I planted one each of Carmine Jewel, Cupid, Juliet and Romeo in May 2011. They are now about 6 feet tall – Romeo probably closer to 7 feet, others all a bit under 6 feet. All the bushes have fruited for me the past two years, but I have yet to see the heavy crops like the U of Sask. reports, despite having heavy blooming. Not sure why, seem to be lots of bees at pollination. Carmine Jewel has given the most cherries, but so far only a pound or two the past 2 years. I am located about 300 miles due west of where these cherries were developed, in zone 3a.

Juliet is the best tasting (least tart) of my cherries, Cupid isn’t far behind and has the largest cherries. Romeo is getting too tart for fresh eating for me, and Carmine Jewel is downright sour and has the smallest cherries, but has been the best producer.

Cupid is the only bush that has suckered so far, and those suckers are very close to the main plant, basically growing up through the canopy of the original bush. I have not tried digging out any of these suckers.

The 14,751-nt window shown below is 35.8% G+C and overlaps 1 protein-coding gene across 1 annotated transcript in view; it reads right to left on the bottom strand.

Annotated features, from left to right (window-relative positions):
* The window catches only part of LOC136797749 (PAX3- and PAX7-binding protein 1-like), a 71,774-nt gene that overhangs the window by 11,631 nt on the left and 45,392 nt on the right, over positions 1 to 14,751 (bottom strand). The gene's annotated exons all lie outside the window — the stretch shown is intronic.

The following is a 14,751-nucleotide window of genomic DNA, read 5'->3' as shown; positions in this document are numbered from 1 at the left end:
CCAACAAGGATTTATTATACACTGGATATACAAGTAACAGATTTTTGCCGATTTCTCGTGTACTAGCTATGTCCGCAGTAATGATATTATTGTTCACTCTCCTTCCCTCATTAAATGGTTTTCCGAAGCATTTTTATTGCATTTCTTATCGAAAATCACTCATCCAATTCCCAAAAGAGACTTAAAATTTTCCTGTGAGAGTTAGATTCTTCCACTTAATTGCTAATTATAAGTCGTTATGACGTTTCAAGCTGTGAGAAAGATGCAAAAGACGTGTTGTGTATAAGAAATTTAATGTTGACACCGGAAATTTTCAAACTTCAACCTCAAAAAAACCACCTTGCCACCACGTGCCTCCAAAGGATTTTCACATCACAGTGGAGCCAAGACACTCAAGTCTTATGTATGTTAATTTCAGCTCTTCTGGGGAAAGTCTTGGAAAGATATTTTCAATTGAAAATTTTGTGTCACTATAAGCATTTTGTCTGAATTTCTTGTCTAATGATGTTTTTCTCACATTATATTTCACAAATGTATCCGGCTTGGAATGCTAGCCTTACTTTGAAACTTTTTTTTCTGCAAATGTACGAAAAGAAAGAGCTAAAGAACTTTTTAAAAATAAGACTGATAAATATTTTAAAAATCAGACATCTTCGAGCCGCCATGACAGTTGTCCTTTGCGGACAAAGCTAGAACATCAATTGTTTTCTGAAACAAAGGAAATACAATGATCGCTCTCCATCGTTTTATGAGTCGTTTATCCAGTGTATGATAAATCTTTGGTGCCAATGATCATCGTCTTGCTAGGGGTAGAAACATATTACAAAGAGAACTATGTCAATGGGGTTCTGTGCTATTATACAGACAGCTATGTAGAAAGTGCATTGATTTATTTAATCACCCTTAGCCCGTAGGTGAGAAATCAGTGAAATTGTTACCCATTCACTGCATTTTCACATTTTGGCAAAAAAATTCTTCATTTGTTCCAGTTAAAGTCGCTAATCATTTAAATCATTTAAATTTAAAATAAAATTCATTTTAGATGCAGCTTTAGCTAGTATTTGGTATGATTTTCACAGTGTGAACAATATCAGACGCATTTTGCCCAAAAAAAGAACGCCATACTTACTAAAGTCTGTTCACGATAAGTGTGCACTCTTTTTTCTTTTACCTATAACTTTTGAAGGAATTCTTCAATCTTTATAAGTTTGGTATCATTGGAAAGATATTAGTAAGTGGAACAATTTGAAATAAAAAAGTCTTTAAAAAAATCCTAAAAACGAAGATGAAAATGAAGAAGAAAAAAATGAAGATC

In 2015, peak bloom time for these cherries for me was: Juliet - May 15; Romeo - May 20; Carmine Jewel - May 21; Cupid - May 23.


Thanks Don for the report! I want them as tart cherries and it sounds like Carmine would be best. Juliet sounds good too though for it’s sweetness. Well relative sweetness. I have White Gold Sweet cherry and heard it is awesome, I should get a good crop this year. It has yet to fruit. 3rd leaf this year. It grew like crazy and is quite large now. My Carmine Jewel should have some fruit too. I have 2 plants in containers. I’m going to put one in the ground in the spring. The other grew through the container and is in ground now itself. I left it out, see if it makes it? It looks great so far and winter is just about done.

True about the “relative sweetness”. Even Juliet, the sweetest of my Romance series cherries, would never for an instant be confused with a real sweet cherry. But I can’t grow real sweet cherries in my climate, so it’s tart cherries only. And of those, Juliet is easiest to eat as a fresh cherry, although all of my Juliet, Romeo and Cupid cherries were eaten fresh last year, though it was really just a taste of each as production was not huge. The Carmine Jewel are tartest of all, and those I made into a cherry sauce, boiled up with some sugar and canned – at which point they are quite tasty and the tartness seems to have vanished.

If my cherry bushes perform as advertised, I see a lot of dried (dehydrated) cherries in my future, and perhaps also cherry juice, canned cherries, and cherry beer. Maybe this year?